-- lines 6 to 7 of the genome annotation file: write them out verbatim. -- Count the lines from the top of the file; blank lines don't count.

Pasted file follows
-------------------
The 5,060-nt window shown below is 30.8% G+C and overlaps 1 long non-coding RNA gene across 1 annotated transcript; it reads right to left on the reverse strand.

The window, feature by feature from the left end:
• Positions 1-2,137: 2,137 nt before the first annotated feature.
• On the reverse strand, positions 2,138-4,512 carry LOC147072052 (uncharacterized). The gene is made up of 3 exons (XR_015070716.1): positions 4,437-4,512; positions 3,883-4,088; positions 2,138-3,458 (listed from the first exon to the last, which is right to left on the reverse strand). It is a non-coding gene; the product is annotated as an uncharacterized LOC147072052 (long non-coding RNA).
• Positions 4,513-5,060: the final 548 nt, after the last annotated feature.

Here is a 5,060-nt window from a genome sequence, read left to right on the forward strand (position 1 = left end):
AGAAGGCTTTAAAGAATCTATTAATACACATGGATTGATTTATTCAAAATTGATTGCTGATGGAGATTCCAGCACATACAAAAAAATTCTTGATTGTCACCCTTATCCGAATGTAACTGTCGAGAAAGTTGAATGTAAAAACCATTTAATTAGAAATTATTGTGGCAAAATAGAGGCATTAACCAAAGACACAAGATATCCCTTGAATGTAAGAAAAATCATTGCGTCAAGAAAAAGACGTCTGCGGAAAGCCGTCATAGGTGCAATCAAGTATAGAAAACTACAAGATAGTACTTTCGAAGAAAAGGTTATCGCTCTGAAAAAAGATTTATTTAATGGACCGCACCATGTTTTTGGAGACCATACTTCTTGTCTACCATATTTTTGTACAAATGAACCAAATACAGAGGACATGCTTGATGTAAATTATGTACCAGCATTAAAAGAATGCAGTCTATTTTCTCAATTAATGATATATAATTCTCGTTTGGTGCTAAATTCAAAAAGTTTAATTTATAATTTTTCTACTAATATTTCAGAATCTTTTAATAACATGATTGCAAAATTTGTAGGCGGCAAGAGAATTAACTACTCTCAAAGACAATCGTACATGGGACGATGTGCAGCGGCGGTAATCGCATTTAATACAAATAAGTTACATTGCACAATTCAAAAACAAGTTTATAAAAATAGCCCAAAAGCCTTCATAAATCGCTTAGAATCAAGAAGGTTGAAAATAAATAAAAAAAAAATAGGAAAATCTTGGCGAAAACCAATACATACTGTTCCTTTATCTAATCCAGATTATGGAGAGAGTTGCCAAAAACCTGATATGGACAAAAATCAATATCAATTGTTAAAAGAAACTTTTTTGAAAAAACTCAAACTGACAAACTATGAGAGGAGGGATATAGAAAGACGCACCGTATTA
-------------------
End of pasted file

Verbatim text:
Here is a 5,060-nt window from a genome sequence, read left to right on the forward strand (position 1 = left end):
AGAAGGCTTTAAAGAATCTATTAATACACATGGATTGATTTATTCAAAATTGATTGCTGATGGAGATTCCAGCACATACAAAAAAATTCTTGATTGTCACCCTTATCCGAATGTAACTGTCGAGAAAGTTGAATGTAAAAACCATTTAATTAGAAATTATTGTGGCAAAATAGAGGCATTAACCAAAGACACAAGATATCCCTTGAATGTAAGAAAAATCATTGCGTCAAGAAAAAGACGTCTGCGGAAAGCCGTCATAGGTGCAATCAAGTATAGAAAACTACAAGATAGTACTTTCGAAGAAAAGGTTATCGCTCTGAAAAAAGATTTATTTAATGGACCGCACCATGTTTTTGGAGACCATACTTCTTGTCTACCATATTTTTGTACAAATGAACCAAATACAGAGGACATGCTTGATGTAAATTATGTACCAGCATTAAAAGAATGCAGTCTATTTTCTCAATTAATGATATATAATTCTCGTTTGGTGCTAAATTCAAAAAGTTTAATTTATAATTTTTCTACTAATATTTCAGAATCTTTTAATAACATGATTGCAAAATTTGTAGGCGGCAAGAGAATTAACTACTCTCAAAGACAATCGTACATGGGACGATGTGCAGCGGCGGTAATCGCATTTAATACAAATAAGTTACATTGCACAATTCAAAAACAAGTTTATAAAAATAGCCCAAAAGCCTTCATAAATCGCTTAGAATCAAGAAGGTTGAAAATAAATAAAAAAAAAATAGGAAAATCTTGGCGAAAACCAATACATACTGTTCCTTTATCTAATCCAGATTATGGAGAGAGTTGCCAAAAACCTGATATGGACAAAAATCAATATCAATTGTTAAAAGAAACTTTTTTGAAAAAACTCAAACTGACAAACTATGAGAGGAGGGATATAGAAAGACGCACCGTATTA